Exploring Add 11 Chords

Adding the natural 11 to a major triad is considered rather outré in the jazz world; usually a #11 is expected and 11 is considered an "avoid note". On the basis that one player's bum note is another's hip new sound, that makes these chords worth a look.

Playing Maj Add 11s

The major add 11 is spelled 1 3 5 11 or, equivalently, 1 3 4 5, so in C the chord has the notes C, E, G and F. As an arpeggio it's not very interesting; a 4-note subset of the major scale. You can figure that out yourself if you want to. As a chord it poses some challenges because of the semitone between the 3 and 4. Here are some easy ones for C Maj Add 11 in ascending positions; all are movable:

The general sound-world isn't dissimilar to the diatonic fourths we looked at in the previous post, and that's not really surprising; after all, G-C-F is a stack of fourths, so it's only the E that makes the difference. It certainly doesn't sound like a stack-of-thirds type of chord. Playing a bunch of these voicings in succession creates a washy, modal kind of effect before we've even done anything fancy.

Fitting the Chord into the Major Scale

Obviously, since the C major scale is C D E F G A B, the chord C E F G is diatonic to the key of C major. One natural question is whether we can find another copy of this chord in the same key, and it turns out we can. "fit" C E F G into the key of F. Explicitly, here are two octaves of the C major scale with the two Maj Add 11 chords it contains:

C D E F G A B C D E F G A B C Major Scale
C E F G C Maj Add 11
G B C D G Maj Add 11

This means we can cover off six of the seven notes of the major scale with a pair of Maj Add 11s. Immediate applications, then, are to play these two Maj Add 11s wherever you'd play a major scale, or wherever you'd play a major scale mode, or indeed as subs for any chord that implies a major scale mode. That's a lot of applications!

Here are the easy fingerings above, alternating C Maj Add 11 with G Maj Add 11; notice how every note in each chord is diatonic to C major:

In a jazz context these chords could sub for Dm7, Fmaj7#11, G9, Bm7b5; using them throughout gives a modal feel to standard changes, erasing the transitions between chords and washing out the contrasts. To me this is a slight variation on quartal harmony that provides some different sounds and voicings, and I'd use it in a similar way.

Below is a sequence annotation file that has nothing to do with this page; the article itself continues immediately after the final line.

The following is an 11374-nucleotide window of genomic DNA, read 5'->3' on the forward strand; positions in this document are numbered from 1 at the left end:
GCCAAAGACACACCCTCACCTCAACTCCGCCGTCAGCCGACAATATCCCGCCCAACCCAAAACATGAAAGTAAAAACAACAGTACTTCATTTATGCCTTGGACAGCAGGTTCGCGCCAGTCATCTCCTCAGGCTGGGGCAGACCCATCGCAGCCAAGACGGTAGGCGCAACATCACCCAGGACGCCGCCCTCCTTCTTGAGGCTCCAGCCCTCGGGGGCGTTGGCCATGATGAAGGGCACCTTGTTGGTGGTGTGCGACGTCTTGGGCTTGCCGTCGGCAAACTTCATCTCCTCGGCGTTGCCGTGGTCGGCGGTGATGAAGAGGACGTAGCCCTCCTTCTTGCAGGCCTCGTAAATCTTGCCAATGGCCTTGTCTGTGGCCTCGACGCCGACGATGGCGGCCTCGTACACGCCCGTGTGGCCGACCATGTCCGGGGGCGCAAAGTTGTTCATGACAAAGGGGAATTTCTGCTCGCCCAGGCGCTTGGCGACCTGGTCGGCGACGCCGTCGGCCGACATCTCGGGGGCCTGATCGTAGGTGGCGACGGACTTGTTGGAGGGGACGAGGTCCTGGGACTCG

Minor Add 11s

You can flatten the third in a Maj Add 11 to get a Min Add 11: C Eb G F in the key of C. Here are the same fingerings as above, but with the E dropped to Eb:

We can do the same trick as before, superimposing another Min Add 11 to cover off six of the seven notes diatonic notes. This time, though, we'll get the Natural Minor scale instead of Major, and the other chord we want is built off the fourth instead of the fifth. So in C we choose F Min Add 11, which is F Ab C Bb. Here are the two chords played with the corresponding easy fingerings:

These offer some variations on the Maj Add 11 sounds that are still easy to apply wherever you'd use a major scale or one of its modes. If you don't like the weird stuff in the next section, skip to the end to see another application of Min Add 11s...

More Combinations

To create the effect in the previous section we took C Maj Add 11 and superimposed another Maj Add 11 a fifth above it. We'd now like to generalize this idea and see what happens if we superimpose at some interval other than a fifth.

As before I'll deploy the results using all the available modes, so at this point all I care about is which scale group I get. Here are the results -- the symmetry is completely unsurprising if you think about it, so "really" there are only six ideas here:

  • Db Maj Add 11: CEFG + DbFGbAb = C Db E F Gb G Ab = s, mT, s, s, s, s, MT = Raghupriya
  • D Maj Add 11: CEFG + DF#GA = C D E F F# G A = t, t, s, s, s, t, mT = Lipsean
  • Eb Maj Add 11: CEFG + EbGAbBb = C D# E F G Ab Bb = mT, s, s, t, s, t, t = Varunapriya
  • E Maj Add 11: CEFG + EG#AB = C E F G G# A B = MT, s, t, s, s, t, s = 6maj + b7maj
  • F Maj Add 11: CEFG + FABbC = C E F G A Bb = Diatonic subset (see above)
  • Gb Maj Add 11: CEFG + F#A#BC# = C Db E F F# G A# B = octatonic scale
  • G Maj Add 11: CEFG + GBCD = C D E F G B = Diatonic subset (see above)
  • Ab Maj Add 11: CEFG + AbCDbEb = C Dd Eb E F G Ab = s, t, s, s, t, s, MT = 6maj + b7maj
  • A Maj Add 11: CEFG + AC#DE = C C# D E F G A = s, s, t, s, t, t, mT = Varunapriya
  • Bb Maj Add 11: CEFG + BbDEbF = C D Eb E F G Bb = t, s, s, s, t, mT, t = Lipsean
  • B Maj Add 11: CEFG + BD#EF# = C D# E F F# G B = mT, s, s, s, s, MT, s = Raghupriya

Isn't that peculiar? You stack up two copies of this not-very-alarming little chord and get nothing familiar -- not even vaguely -- except at the fourth / fifth interval where they lock together to produce a very plain diatonic subset. Everything else is... well... what is it?

Let's break it down another way, looking only at the heptatonics and collecting them by scale group:

  • Raghupriya: b2 and 7
  • Lipsean: 2 and b7
  • Varunapriya: b3 and 6
  • 6maj + b7maj: 3 and b6

So, four scale groups, all very exotic, promising much to explore; I might post more on these in future if I find anything interesting in them.

Combining Min Add 11s

I haven't worked these all out at this point -- at a glance they don't look very promising -- but I wanted to draw attention to the combination of Min Add 11 at the root with another built on the #5/b6. So in C that's Ab Min Add 11, which is Ab Cb Eb Db.

Combining the two gives C Db Eb F G Ab B, which is the Dhenuka scale, spelled 1 b2 b3 4 5 b6 7:

This sequence of chords sounds to me like an alternating Cm7 and G7alt, since Ab Cb Eb Db could be looked at as b9 3 #5 and b5 of a G chord, so this gives an interesting way to think about a minor V-i.